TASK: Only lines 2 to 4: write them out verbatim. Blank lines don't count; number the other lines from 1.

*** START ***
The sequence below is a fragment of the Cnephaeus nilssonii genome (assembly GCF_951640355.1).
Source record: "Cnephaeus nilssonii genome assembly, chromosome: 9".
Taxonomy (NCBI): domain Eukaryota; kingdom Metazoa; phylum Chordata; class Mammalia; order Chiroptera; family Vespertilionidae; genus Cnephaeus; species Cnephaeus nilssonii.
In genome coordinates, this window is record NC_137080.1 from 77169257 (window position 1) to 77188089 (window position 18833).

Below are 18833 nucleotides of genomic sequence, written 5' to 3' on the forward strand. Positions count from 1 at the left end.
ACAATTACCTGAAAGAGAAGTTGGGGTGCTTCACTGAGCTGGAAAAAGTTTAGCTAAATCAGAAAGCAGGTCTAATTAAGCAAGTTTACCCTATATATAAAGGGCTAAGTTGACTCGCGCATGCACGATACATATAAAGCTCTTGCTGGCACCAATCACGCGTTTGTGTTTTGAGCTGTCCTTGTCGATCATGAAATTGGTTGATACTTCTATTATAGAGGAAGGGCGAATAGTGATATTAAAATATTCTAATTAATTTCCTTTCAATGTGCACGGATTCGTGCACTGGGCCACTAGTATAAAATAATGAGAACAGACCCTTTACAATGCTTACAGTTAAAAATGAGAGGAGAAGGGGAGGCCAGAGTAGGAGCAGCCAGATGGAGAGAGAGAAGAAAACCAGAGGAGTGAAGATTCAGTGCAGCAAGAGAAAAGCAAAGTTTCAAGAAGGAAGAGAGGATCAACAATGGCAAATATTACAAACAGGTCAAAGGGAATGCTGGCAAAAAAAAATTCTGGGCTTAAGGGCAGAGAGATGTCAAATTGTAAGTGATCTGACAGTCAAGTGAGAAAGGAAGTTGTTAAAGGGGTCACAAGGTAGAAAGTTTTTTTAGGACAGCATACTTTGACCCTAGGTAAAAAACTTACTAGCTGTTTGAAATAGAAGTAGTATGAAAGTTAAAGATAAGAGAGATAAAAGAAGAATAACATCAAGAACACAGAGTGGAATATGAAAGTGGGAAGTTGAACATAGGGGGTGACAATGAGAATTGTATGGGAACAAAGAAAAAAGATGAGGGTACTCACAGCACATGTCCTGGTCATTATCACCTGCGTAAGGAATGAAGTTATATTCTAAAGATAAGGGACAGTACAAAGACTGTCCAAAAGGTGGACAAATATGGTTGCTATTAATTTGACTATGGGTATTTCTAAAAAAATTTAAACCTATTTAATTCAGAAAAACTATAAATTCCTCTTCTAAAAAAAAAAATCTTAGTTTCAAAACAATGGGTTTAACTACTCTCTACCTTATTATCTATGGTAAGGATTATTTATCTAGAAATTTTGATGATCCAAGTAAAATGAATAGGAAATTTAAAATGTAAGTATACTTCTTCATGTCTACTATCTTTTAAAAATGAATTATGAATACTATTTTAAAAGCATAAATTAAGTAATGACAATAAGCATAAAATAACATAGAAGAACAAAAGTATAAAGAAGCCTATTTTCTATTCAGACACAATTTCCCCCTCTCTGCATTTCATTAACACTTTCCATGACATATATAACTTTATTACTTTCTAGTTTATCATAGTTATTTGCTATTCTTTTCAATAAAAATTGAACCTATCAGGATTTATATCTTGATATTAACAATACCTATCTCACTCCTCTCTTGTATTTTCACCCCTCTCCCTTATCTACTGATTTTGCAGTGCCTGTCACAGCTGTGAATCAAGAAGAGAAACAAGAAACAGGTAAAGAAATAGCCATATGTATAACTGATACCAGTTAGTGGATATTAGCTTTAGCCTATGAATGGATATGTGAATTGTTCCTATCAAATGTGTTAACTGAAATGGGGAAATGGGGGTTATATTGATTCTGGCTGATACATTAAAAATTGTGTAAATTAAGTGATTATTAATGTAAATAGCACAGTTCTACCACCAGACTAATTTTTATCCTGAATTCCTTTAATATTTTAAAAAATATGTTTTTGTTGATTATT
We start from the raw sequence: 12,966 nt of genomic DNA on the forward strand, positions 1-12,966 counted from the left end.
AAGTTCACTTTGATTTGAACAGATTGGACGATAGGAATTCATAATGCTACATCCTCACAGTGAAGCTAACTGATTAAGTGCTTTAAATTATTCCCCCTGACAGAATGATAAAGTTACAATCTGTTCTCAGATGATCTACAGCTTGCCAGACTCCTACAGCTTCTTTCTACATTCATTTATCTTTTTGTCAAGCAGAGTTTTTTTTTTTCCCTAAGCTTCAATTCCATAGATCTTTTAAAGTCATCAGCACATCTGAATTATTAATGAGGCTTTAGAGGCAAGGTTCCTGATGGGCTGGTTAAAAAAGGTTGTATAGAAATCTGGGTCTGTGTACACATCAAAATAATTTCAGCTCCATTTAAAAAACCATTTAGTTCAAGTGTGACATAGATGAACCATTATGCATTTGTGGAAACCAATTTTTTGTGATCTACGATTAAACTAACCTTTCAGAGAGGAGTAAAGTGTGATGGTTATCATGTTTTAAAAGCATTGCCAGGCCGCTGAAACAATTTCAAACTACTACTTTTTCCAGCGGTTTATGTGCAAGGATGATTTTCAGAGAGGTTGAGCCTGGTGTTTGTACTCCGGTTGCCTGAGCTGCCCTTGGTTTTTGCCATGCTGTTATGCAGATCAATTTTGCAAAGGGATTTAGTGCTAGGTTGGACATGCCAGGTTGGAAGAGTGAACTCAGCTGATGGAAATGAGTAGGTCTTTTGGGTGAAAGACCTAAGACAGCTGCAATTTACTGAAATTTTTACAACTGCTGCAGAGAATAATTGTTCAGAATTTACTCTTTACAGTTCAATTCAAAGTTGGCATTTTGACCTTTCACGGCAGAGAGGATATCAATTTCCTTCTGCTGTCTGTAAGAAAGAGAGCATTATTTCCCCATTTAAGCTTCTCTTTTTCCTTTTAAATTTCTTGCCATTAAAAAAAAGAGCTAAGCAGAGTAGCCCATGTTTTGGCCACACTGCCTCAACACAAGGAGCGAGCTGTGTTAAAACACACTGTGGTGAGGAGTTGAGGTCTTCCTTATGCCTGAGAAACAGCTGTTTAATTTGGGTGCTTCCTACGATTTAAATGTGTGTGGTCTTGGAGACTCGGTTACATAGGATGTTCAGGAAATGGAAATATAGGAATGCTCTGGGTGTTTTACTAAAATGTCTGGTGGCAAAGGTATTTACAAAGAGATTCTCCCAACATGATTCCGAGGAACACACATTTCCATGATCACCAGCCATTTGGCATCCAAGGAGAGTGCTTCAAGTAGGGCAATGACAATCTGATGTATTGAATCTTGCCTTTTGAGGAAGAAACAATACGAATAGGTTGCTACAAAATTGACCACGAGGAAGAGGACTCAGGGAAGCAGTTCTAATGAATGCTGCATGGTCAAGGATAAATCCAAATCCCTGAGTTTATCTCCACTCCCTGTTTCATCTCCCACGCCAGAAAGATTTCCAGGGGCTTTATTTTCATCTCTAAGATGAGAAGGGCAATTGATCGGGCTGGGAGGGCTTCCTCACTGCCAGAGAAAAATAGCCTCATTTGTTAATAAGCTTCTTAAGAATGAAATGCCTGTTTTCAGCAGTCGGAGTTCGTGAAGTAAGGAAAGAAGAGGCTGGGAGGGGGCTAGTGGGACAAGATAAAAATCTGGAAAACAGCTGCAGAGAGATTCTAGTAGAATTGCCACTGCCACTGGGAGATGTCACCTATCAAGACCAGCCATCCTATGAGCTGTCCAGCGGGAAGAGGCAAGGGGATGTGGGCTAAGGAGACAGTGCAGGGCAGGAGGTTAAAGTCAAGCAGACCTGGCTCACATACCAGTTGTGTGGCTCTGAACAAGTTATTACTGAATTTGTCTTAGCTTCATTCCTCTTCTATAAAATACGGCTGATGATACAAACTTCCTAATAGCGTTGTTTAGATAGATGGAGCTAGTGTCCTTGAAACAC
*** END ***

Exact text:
Source record: "Cnephaeus nilssonii genome assembly, chromosome: 9".
Taxonomy (NCBI): domain Eukaryota; kingdom Metazoa; phylum Chordata; class Mammalia; order Chiroptera; family Vespertilionidae; genus Cnephaeus; species Cnephaeus nilssonii.
In genome coordinates, this window is record NC_137080.1 from 77169257 (window position 1) to 77188089 (window position 18833).